Saturday’s official opening night of Cuba Libre (it’s already in preview performances) will do the downbeat on one of the most eagerly anticipated shows of Portland’s theater season, and if ticket sales are your measure, it’s already a hit: it’s been held over before it even opens, and several infill shows have been added, too.
Why all the excitement? It’s a world premiere – not just any premiere, but one with big national ambitions, and a national cast and creative team to match. Dámaso Rodriguez brought the project with him when he came north from Los Angeles to take over as artistic director at Artists Rep, and everyone’s eyes are on bigger things: it can’t hurt that it arrives at a time when Cuban/U.S. relations are finally thawing after more than 50 years. Splitting its time and tensions between Cuba and Miami, Cuba Libre takes its cues from the lives and rhythms of the multiple Grammy-nominee timba band Tiempo Libre, which will play at every performance. Dance, Latin fusion, and a drama stretched across two cultures make up the core of what Artists Rep is calling a “Broadway-scale new musical.” The 21 performers will be squeezed into downtown’s Winningstad Theatre, which is a boost in size from Artists Rep’s home stages but smaller than any Broadway house. The show runs through November 15.
While Cuba Libre‘s kicking up the sights and sounds of Havana and Miami on Saturday night, Oregon Ballet Theatre starts its own season with a trip to Italy – or Amore Italiano, as the company’s labeling the show. (Here at ArtsWatch World Headquarters, we’re abashed to admit that the program’s overtly alluring title immediately brought to mind Connie Francis’ mid-’60s album Love, Italian Style. This does not reflect well on the adolescent priorities of ArtsWatch management.) OBT’s season kickoff will feature Sub Rosa, a new piece by Almost Mozart choreographer James Kudelka, to music by Italian Renaissance composer Carlo Gesualdo, plus the third act of August Bournonville’s snappy Napoli. For ballet fans, it’s always fascinating to see the company’s first show of the season and discover who’s new and who’s picked up the pace. Bonus: violinist Aaron Meyer and band will play Italian tunes. Amore.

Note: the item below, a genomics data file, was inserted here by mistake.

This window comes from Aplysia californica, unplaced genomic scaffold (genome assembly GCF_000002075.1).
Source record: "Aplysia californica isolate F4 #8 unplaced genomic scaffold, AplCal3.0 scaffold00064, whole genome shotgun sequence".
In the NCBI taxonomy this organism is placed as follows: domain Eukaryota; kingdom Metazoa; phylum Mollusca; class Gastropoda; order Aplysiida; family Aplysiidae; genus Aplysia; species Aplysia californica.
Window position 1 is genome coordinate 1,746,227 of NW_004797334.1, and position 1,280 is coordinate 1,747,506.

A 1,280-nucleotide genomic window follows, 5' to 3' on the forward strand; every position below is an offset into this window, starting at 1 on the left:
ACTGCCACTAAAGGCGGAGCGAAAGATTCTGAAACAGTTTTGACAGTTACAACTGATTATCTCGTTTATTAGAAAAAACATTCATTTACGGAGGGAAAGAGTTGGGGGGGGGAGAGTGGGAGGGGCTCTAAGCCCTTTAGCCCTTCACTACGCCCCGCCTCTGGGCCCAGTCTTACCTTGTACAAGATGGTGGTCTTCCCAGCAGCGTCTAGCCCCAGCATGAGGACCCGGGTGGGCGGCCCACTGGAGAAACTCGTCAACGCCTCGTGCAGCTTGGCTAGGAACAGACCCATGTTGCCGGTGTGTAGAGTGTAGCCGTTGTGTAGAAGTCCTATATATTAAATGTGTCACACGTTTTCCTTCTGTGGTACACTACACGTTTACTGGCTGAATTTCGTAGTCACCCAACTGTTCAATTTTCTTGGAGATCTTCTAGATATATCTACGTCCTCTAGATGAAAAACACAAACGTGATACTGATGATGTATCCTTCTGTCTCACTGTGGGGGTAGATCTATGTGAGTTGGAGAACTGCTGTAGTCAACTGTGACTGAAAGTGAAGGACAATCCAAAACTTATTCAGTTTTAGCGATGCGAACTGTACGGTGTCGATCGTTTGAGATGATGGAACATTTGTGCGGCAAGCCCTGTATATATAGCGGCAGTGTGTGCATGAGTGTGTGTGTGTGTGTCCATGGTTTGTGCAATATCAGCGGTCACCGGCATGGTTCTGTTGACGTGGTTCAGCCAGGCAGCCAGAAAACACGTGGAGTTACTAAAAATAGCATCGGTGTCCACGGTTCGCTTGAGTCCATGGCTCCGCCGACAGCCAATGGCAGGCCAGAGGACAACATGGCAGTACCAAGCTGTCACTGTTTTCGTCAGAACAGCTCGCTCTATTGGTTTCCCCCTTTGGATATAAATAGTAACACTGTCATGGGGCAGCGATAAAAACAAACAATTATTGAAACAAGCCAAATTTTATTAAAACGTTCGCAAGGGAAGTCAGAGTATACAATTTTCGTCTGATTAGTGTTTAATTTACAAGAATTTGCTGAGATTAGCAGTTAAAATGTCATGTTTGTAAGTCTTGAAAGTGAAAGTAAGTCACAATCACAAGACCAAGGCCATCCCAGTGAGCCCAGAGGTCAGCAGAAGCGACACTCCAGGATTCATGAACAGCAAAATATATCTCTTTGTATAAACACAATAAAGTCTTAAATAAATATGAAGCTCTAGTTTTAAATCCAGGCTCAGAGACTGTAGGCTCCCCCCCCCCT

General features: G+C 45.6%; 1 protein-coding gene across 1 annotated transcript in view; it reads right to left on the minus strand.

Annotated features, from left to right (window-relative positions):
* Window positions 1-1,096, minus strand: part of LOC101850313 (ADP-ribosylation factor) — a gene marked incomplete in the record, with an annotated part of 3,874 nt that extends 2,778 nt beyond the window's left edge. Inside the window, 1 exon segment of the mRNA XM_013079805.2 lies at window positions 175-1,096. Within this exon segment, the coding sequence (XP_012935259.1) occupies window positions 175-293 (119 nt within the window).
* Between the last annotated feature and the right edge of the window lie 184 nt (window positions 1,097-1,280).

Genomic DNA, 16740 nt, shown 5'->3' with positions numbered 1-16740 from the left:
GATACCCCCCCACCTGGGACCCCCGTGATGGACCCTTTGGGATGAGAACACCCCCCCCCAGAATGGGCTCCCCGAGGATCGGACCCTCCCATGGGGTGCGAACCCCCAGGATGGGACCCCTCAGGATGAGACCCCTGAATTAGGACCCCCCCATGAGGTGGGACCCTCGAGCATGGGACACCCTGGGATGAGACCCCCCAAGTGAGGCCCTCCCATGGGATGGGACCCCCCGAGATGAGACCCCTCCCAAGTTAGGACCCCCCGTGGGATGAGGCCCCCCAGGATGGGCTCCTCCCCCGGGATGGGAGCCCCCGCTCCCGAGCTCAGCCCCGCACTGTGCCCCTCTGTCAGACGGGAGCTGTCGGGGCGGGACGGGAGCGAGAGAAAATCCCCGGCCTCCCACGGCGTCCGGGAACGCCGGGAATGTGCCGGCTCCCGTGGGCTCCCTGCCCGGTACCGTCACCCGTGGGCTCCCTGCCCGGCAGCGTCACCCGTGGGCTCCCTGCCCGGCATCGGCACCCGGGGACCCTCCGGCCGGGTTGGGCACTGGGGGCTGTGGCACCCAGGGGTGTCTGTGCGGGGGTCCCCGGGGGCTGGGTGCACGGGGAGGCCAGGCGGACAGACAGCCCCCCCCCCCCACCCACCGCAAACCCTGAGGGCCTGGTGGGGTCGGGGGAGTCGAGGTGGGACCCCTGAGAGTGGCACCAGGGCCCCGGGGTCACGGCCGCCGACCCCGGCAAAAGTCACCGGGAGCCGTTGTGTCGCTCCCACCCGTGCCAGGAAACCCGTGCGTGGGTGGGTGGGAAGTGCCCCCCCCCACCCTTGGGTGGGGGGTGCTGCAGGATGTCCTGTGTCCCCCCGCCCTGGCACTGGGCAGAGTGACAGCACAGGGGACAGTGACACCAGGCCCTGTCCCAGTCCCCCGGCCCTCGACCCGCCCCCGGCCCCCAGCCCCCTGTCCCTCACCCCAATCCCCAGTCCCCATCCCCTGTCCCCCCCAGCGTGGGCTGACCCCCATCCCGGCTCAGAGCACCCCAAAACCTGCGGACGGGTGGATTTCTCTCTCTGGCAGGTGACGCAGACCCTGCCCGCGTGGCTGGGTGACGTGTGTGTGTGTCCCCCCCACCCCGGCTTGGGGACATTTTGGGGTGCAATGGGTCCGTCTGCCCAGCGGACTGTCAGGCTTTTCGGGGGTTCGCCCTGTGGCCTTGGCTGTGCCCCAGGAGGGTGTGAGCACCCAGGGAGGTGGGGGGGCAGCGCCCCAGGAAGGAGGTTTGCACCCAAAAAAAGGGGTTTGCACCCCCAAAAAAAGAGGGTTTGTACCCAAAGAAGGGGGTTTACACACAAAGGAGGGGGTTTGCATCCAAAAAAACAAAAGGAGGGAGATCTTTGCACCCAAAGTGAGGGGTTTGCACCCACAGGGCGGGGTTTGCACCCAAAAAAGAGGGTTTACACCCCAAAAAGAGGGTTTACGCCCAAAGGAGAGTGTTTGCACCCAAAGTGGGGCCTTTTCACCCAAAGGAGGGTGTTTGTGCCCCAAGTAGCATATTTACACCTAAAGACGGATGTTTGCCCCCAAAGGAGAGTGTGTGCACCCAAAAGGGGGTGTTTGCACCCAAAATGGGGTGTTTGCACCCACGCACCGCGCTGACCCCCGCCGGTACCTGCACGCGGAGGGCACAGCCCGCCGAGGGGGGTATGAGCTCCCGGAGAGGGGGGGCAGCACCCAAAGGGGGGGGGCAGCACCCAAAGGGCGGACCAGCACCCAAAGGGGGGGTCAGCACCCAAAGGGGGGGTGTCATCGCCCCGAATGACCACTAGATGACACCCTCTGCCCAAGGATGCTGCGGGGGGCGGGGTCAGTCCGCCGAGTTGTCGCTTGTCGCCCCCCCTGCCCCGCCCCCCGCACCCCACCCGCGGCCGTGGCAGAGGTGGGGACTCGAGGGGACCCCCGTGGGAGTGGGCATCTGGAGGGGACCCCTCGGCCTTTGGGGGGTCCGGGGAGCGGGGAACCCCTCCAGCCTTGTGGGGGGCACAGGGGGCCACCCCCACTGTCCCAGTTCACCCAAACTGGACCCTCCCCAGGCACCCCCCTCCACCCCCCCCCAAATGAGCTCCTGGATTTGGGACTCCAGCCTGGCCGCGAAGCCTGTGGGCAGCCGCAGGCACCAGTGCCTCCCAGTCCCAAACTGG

A few things to scribble on your calendar:
- MOMIX. White Bird brings the legendary illusionist dance troupe to town for four shows Thursday through Saturday of its full-length piece Alchemia. Portland has a special affinity with MOMIX: Ashley Roland and Jamey Hampton, founders of BodyVox, performed with MOMIX earlier in their careers, and although the companies have developed along very different lines, you can still see the family tree.
- Cock. Defunkt Theatre opens Mike Barlett’s gender-teasing play about a guy who falls in love with a woman, which upsets his longtime boyfriend. Then there’s a dinner party designed to hash things out, and, well … the metaphorical crockery starts to fly. Jon Kretzu directs. Thursday through November 14.
- Ekphrastasy: Seven Poets Respond to Art. Culture happens in all sorts of situations around Oregon, and at all sorts of price points. This one happens to be free. The poets – John Morrison, Jon Sinclair, Kristin Koebke, Michael Jarmer, Michael Kerr, Michelle Delaine Williams, Woesha Hampson – will read new and old works responding to the art on the wallsof Gallery 114 by Curtis Settino, Jerry Wellman, and Rich Powers. 7 p.m. Friday.